UK to fund disaster forecasting tech pilots

17 Apr 18

The UK government has pledged £23.5m to help Asian regions better forecast natural disasters, the Department for International Development announced yesterday.

At least 10 pilots trialling new technologies and innovations to warn vulnerable groups of people about climate change are expected to be delivered.

One regional and four sub-regional forecasting and early- warning systems providing targeted information on the impacts of weather events such as floods and storms will also be set up.

International development secretary Penny Mordaunt said: “Changing global climates will impact all our lives, but can have deadly consequences for the world’s poorest people.

“By improving the use of forecasting information such as early-warning systems, and sharing the Met Office’s world-leading expertise, we can help governments and communities prepare for these shocks, so fewer lives are lost each year to extreme weather.”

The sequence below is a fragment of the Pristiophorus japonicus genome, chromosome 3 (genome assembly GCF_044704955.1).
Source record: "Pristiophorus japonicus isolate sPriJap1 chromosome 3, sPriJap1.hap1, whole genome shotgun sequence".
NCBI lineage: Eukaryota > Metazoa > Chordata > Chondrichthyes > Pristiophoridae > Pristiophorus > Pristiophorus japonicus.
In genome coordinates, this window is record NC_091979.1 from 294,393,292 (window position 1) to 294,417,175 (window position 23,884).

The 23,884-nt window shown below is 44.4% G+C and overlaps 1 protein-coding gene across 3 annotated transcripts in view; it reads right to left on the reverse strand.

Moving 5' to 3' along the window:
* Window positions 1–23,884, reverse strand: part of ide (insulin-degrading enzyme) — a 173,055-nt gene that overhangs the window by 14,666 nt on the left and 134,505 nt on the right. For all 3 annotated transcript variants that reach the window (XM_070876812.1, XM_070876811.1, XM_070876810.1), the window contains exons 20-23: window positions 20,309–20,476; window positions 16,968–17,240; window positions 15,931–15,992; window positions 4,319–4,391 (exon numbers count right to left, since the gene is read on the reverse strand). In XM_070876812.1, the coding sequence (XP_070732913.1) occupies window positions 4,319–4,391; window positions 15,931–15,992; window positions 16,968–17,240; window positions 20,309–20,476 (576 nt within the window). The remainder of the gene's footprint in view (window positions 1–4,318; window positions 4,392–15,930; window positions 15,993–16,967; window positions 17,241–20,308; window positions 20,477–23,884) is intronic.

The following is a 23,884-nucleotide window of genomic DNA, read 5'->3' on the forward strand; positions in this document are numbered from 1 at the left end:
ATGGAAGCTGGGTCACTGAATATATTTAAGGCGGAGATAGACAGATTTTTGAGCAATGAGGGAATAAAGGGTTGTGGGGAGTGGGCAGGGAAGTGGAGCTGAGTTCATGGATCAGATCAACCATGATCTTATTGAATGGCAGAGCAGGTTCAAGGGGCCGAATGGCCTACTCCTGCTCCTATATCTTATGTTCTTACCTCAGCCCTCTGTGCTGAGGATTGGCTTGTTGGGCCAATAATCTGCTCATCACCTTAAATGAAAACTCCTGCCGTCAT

Professor Stephen Belcher, the Met Office chief scientist, said: “Improving resilience and forecasting will provide a lifeline for vulnerable communities helping them to cope with weather and climate shocks through measures, which improve food security and provide protection from extremes of weather.”

The Met Office will provide £12m of the £23.5m, the UK through the World Bank will supply £10m and £1.5m will come from activities directly carried out by DFID over four years.

DfID also announced it will give £19m of additional support for Caribbean countries, following the devastating effects of Hurricanes Irma and Maria last autumn.

This will help to “strengthen disaster preparedness and financial resilience”, DfID said.

Mordaunt added: “Last year hurricanes Irma and Maria showed once again the destruction extreme weather events can cause – and the devastating effect this can have on the lives of families and communities.

“When disaster does strike, it is crucial that finance is easily and quickly available to help people rebuild their homes and livelihoods.”

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